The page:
Life as a Healer

My whole purpose of leaving my full time job to pursue my passion as a therapeutic healer was to give myself time to be better at what I do, to learn more about yoga and healing, and to have energy to be fully present with each client and student. I wanted to live a life of a holistic healer. I wanted to become a Yogi.
 

Photo by: mark Erb Photography

Photo by: mark Erb Photography

 

Being a Yogi is being able to keep calm during all the chaos; to feel this connectedness to yourself that you feel when you are experiencing that Front Row Moment, fully alive and living, and learning how to keep these feelings from these experiences with you throughout the day to day. You know, that feeling you experience after you attended a three-day yoga retreat?

When you step onto your mat you begin to learn more about yourself through a mindful approach to your daily practice and life, you begin to recognize when you are distracted or being pulled away from the present moment with a specific thought or feeling.

 

When you are ready to open up you begin listening to your body a little differently.

 
 
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Listen closely. What do you desire? 

I love learning. Every day you are surrounded by new possibilities and given the chance to learn something new. Sometimes it can be overwhelming, as if you never seem to know enough! Let go of those voices that say “you are not good enough”, “you do not know enough”, and find the courage to move forward when everything seems so overwhelming. 

 

 

Lately, I’ve been learning how to surrender a little bit more, not trying to be perfect or teach the perfect class. To tell myself, “it’s okay”. Sometimes, dropping expectations can create more room for growth and when doing so, I find that at the end of the day I feel better than when the day started.

We tend to be too hard on ourselves.

Let’s change that.  
 

I feel lucky though, to be able to share what I love.
— Joella

Before I really allowed yoga to find me, I went through a hard breakup and didn’t realize how much I had depended on that person for the feeling of family, and when it was all gone it was really hard to make connections with people. The last thing I wanted to do was roll out my yoga mat. Anxiety, fear, doubt, anger—I masked every one of these emotions and tried to ‘get over it’ while trying not to spread my poison, as if it was contagious.

One of my biggest struggles was with depression and I had to learn how to take my own medicine before I could truly heal—I needed to take my own advice. Shouldn’t we all take a moment to listen more closely to ourselves?

 

Listen closely. What do you desire? 

Photo by: Wolf Skull Creative

Photo by: Wolf Skull Creative

Photo By: Kelsey O'Neil

Photo By: Kelsey O'Neil

 

There have been moments when I wanted to give up. There have been moments when my yoga practice has taken me too close to the raw issues, showing me a little too much when I wasn’t ready yet.  There have been moments during class where it’s been incredibly hard to hold back the tears experienced from quoting a beautiful quote, or listening to a meaningful song, or from just simply practicing. This is the moment when you need your medicine to pull through. To listen to the teachings that come directly from yourself—the voices that are telling you, “yes you can”, “you got this”.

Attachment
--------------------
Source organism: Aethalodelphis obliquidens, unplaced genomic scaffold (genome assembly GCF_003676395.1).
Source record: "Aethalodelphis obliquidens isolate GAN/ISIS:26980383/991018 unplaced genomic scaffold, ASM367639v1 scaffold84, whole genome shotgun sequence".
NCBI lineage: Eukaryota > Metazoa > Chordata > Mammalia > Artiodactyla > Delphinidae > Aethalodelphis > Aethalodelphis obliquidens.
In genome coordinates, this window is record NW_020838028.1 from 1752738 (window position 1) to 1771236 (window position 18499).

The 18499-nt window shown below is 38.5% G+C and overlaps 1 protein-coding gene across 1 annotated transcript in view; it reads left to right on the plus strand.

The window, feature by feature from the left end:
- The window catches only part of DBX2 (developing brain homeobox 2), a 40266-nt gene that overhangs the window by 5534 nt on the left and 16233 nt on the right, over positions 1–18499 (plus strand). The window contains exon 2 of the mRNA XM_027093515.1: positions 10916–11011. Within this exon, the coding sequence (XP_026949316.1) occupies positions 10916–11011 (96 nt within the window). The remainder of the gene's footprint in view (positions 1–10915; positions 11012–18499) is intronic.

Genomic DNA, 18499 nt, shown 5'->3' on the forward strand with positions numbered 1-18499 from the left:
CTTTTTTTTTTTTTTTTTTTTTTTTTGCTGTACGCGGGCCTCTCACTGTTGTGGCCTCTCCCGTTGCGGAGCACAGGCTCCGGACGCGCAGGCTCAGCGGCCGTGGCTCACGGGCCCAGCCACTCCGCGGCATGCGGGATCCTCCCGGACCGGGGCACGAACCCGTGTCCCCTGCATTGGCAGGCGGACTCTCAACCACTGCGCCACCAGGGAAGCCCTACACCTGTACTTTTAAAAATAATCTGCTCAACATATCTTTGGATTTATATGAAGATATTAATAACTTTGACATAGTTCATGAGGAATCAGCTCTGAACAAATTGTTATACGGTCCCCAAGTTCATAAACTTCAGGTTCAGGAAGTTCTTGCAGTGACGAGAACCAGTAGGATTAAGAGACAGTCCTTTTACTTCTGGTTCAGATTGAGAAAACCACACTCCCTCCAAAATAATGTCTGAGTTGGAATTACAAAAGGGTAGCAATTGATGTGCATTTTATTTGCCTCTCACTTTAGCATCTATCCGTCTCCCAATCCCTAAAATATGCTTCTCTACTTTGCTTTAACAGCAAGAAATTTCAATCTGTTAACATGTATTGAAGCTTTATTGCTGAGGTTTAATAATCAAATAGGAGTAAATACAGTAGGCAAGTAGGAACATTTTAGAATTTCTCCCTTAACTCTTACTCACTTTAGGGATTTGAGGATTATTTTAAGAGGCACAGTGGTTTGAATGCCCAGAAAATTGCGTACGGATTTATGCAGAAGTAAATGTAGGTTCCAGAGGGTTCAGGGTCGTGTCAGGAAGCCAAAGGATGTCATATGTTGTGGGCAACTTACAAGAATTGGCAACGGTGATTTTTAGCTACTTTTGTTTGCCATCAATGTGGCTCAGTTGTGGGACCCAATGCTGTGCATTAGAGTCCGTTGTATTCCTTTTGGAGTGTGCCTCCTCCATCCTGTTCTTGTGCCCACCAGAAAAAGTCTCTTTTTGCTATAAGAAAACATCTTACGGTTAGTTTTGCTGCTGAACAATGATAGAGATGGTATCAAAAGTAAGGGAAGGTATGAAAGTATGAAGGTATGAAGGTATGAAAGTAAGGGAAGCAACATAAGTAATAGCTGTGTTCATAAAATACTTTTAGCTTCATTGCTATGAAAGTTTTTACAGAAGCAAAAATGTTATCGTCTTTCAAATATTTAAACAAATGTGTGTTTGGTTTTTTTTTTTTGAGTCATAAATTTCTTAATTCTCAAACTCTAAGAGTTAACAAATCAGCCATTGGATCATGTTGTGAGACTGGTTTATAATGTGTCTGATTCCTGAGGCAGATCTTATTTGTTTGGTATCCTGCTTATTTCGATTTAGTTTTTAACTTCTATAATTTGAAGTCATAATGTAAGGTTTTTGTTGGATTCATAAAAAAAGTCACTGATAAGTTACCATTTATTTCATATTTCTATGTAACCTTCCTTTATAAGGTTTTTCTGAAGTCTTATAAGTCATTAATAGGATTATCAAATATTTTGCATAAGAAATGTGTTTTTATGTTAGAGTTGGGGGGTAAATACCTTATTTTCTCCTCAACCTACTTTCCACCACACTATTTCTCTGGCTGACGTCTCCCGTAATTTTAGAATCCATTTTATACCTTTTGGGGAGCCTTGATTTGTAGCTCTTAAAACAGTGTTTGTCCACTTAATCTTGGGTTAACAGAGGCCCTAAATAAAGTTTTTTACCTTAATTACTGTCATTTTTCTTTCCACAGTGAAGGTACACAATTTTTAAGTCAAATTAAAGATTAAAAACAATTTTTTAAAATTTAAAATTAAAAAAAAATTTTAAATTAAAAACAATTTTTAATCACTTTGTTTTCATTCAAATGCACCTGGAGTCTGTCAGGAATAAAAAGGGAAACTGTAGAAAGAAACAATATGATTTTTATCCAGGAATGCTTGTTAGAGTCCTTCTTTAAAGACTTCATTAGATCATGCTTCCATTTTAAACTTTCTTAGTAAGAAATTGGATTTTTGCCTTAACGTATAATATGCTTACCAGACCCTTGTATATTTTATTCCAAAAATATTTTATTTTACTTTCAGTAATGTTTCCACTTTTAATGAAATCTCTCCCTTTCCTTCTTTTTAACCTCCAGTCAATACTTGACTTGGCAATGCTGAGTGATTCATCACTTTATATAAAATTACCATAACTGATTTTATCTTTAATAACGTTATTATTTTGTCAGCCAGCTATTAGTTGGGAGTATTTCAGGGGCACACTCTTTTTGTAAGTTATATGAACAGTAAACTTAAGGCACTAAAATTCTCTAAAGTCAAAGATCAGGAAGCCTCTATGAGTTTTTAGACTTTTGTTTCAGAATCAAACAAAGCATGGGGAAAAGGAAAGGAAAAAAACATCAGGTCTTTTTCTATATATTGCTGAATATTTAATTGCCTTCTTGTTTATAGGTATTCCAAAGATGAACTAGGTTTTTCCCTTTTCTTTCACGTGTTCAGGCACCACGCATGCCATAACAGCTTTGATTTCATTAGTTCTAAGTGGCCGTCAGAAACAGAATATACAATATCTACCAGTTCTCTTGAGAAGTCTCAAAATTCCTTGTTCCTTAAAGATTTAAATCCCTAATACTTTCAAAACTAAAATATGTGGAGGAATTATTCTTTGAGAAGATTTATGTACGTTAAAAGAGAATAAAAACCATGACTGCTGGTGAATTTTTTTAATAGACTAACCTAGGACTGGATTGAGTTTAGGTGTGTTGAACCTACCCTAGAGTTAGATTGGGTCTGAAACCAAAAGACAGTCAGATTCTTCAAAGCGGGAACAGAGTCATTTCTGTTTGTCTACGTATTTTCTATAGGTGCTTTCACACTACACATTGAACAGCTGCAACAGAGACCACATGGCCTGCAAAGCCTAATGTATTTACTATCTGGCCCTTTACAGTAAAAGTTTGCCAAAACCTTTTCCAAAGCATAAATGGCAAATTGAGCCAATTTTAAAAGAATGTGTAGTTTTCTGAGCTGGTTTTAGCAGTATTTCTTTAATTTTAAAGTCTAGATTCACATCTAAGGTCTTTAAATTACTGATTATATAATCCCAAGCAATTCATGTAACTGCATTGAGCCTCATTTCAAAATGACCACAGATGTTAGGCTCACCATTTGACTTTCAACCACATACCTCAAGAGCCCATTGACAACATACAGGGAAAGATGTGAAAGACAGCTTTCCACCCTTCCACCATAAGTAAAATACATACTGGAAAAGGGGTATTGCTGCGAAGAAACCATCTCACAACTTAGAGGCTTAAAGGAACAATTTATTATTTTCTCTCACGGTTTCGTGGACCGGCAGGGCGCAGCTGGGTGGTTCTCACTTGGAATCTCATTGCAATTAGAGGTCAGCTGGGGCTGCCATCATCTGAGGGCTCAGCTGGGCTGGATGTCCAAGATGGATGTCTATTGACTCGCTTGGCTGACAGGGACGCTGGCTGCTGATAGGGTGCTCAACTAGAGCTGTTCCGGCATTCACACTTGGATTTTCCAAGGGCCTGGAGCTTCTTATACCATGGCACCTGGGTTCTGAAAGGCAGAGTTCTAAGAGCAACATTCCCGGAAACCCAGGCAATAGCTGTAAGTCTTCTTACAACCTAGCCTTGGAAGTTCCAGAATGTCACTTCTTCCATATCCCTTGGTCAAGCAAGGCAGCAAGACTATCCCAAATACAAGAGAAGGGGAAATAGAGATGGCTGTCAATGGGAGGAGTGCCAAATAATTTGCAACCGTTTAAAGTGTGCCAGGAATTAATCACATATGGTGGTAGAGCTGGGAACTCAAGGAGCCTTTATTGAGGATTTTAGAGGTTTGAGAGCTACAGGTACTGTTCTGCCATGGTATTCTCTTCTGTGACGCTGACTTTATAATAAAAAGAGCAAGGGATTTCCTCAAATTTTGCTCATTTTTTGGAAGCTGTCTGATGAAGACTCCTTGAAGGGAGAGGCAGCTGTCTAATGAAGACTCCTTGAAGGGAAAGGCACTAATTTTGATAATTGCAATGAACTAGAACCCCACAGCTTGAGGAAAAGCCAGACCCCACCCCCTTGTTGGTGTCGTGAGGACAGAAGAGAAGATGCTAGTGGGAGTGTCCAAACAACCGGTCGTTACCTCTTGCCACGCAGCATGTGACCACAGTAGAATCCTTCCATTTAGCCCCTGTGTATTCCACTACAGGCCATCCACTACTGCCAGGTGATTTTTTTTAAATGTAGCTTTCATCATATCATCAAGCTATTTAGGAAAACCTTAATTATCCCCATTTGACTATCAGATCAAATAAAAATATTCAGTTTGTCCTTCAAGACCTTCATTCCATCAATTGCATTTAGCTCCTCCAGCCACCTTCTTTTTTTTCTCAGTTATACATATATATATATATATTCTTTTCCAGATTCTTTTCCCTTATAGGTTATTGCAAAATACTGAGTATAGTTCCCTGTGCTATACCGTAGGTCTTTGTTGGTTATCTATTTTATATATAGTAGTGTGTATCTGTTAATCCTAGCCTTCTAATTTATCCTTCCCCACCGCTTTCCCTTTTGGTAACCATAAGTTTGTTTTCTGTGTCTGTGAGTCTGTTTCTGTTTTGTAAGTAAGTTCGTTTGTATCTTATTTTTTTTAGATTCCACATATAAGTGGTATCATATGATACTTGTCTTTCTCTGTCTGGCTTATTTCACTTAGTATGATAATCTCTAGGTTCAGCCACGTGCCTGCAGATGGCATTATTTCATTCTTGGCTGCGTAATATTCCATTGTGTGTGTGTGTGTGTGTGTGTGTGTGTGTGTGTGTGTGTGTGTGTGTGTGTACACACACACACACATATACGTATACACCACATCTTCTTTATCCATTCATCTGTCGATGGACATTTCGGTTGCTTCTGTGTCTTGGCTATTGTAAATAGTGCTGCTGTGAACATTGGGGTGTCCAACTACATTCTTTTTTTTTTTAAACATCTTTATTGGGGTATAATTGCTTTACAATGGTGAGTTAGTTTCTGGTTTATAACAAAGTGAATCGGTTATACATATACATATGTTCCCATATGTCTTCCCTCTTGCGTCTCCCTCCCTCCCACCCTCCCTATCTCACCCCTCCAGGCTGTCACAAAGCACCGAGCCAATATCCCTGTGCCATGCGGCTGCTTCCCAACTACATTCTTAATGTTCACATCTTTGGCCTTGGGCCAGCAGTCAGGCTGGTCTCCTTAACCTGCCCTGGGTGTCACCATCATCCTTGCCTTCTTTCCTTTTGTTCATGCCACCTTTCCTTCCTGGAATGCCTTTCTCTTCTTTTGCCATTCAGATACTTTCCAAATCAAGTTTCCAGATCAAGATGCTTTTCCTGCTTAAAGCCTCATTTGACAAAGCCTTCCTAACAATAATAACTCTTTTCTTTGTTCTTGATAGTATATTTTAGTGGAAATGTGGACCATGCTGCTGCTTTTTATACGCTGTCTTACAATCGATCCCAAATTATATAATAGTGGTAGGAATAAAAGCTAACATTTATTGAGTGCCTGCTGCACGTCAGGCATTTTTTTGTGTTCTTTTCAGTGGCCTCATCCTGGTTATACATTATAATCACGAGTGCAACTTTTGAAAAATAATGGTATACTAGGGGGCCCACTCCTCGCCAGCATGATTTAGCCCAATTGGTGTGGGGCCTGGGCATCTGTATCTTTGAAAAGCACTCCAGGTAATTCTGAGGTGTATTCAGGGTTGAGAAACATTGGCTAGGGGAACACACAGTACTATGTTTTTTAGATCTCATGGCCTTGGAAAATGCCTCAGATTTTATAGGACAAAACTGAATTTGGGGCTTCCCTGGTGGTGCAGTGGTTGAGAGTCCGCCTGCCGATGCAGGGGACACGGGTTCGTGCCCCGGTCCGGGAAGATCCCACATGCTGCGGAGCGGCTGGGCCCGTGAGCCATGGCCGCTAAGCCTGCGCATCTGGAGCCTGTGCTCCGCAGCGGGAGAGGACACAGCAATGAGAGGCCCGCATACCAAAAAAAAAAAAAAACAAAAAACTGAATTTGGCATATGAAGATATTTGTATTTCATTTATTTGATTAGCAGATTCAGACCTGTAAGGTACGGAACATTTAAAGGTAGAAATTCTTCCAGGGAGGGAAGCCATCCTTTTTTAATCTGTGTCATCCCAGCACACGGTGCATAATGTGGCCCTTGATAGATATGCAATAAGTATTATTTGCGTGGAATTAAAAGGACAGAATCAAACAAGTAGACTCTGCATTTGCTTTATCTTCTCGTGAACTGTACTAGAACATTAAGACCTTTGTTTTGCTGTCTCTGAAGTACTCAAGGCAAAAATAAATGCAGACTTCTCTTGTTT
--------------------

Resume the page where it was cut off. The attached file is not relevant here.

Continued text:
Your yoga practice is more than just a physical practice. Allow yourself to surrender completely to every sensation, feeling, and experience that comes directly from letting go. Acknowledging these teachings that come directly from your mat. They teach us how to graciously take the next step and transition between the big stuff with ease and patience without missing anything.

 

It may be uncomfortable, but there is so much beauty in that.

 

Shifting from the darkness always begins with a mental shift. Allowing yourself to stay open, to not close yourself off and to realize that you need to change something. I knew I didn’t want depression to define me as a person, so I went for hikes, took a yoga class, made new friends—I created a shift.

I began to rewrite my story in a way that resonated with me and began taking my own medicine more consistently—truly listening to the feeling that hangs heavy in the pit of the stomach and making the appropriate decisions. The pieces don’t always fit, but teaching others what I have learned along the way to help them not feel so stuck and defeated is a gentle reminder that even on the darkest day we are not alone—we all experience suffering.

 

 

When I feel disconnected, I do the things that bring me back to myself—yoga, meditation, journaling, hiking. I don’t like being disconnected. I’m instantly insecure, foggy, and not there anymore. I don’t like that version of myself.

 

You can only be good to someone else if you are being good to yourself, right?

 

I have always wanted to help others heal when they felt stuck in any situation or with any feeling—anxiety, fear, depression or heartbreak. Having experienced these feelings rather strongly and experiencing the power of yoga I have a profound desire to help those that desire to learn more about themselves along the way—passing down information that has only been passed down to me from past experiences and other people that have experienced their own suffering and pain along the way. We are all teachers. We are all students.

That’s what is so great about yoga, you can’t own it. You just experience it. You live it.

You are yoga. I am Yoga. We are Yoga.  

Photo By: Bailey Aro Photography

Photo By: Bailey Aro Photography

  

 

Joella Miller 2 Comments